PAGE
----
Sovereignty restored. Yes, we lost our control over the forces and the laws of nature, but listen to Paul in Philippians 4:13: I can do all things through Christ which strengtheneth me.

Holiness restored. Colossians 1:21-22: And you, that were sometime alienated and enemies in your mind by wicked works, yet now hath He reconciled in the body of His flesh through death, to present you holy and unblamable and unreproveable in His sight.

Immortality restored. John 10:28: And I give unto them eternal life; and they shall never perish, neither shall any man pluck them out of My hand. John 5:24: Verily, verily, I say unto you, He that heareth My word, and believeth on Him that sent Me, hath everlasting life, and shall not come into condemnation; but is passed from death unto life.

Happiness restored. Psalm 16:11: In Thy presence is fulness of joy; at Thy right hand there are pleasures for evermore. Only the redeemed soul can be thus in His wonderful presence and enjoy the pleasures for evermore. This is the work of the Redeemer.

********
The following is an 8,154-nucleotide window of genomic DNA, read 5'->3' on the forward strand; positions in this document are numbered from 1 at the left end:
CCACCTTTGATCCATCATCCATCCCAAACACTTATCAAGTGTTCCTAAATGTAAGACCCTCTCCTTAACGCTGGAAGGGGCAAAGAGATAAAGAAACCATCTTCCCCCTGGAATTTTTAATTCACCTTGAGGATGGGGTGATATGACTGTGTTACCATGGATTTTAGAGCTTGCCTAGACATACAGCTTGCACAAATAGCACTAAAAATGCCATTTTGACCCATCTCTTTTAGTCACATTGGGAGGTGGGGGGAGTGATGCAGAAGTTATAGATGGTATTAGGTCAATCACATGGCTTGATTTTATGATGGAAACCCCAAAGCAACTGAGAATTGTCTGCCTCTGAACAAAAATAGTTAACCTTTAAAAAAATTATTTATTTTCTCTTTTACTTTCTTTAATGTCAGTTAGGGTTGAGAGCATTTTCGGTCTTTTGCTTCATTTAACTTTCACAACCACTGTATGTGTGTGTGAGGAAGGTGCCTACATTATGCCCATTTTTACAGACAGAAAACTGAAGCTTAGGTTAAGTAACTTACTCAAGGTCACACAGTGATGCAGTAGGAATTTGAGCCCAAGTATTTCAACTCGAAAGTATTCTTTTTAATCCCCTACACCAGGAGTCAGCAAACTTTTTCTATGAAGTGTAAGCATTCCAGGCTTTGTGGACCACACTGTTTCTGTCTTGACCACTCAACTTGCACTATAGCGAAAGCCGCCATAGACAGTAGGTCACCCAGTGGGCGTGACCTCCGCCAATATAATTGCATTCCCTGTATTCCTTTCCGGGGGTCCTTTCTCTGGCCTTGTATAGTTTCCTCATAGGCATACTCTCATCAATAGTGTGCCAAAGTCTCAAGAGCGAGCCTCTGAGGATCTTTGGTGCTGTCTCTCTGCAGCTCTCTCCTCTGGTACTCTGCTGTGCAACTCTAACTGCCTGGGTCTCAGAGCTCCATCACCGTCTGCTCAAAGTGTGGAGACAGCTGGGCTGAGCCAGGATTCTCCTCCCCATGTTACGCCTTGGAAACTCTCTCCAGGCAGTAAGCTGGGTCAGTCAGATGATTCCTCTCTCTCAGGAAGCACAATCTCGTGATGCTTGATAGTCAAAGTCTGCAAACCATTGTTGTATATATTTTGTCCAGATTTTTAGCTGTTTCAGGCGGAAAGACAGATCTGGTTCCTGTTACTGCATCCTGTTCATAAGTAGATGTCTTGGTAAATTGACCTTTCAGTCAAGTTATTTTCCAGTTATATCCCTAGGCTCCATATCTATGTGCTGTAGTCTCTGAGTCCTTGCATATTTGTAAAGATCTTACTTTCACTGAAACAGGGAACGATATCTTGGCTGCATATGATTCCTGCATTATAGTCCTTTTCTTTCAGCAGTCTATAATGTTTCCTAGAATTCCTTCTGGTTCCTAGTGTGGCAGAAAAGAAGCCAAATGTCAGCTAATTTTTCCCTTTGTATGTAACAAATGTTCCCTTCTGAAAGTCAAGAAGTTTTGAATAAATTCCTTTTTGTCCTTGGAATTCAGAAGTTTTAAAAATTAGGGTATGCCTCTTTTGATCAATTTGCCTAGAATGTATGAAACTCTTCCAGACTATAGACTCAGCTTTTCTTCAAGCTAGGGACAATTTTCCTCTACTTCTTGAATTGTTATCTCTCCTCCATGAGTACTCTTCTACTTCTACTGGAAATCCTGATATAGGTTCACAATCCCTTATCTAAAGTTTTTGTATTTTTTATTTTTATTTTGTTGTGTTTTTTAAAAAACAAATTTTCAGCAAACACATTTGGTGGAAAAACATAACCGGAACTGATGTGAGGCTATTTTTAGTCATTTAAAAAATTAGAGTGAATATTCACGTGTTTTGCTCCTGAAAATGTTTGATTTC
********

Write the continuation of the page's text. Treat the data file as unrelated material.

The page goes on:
Eden to be restored. John 14:2: I go to prepare a place you. The Garden of Eden must have been a wonderful place, but what shall we say of the place that is in preparation for the redeemed? A hint is given to us in 1 Corinthians 2:9: Eye hath not seen, nor ear heard, neither have entered into the heart of man, the things which God hath prepared for them that love Him. Personally, the writer is getting anxious to look upon that wonderful place.

Image of God to be restored. 1 John 3:2: Beloved, now are we the sons of God, and it doth not yet appear what we shall be: but we know that, when He shall appear, we shall be like Him; for we shall see Him as He is. Can we understand this? No! But what a wonderful prospect to which to look forward. Like Him! How is such a thing possible? Only in the transforming power of God.

Knowledge to be restored. 1 Corinthians 13:12: For now we see through a glass, darkly; but then face to face: now I know in part; but then shall I know even as also I am known.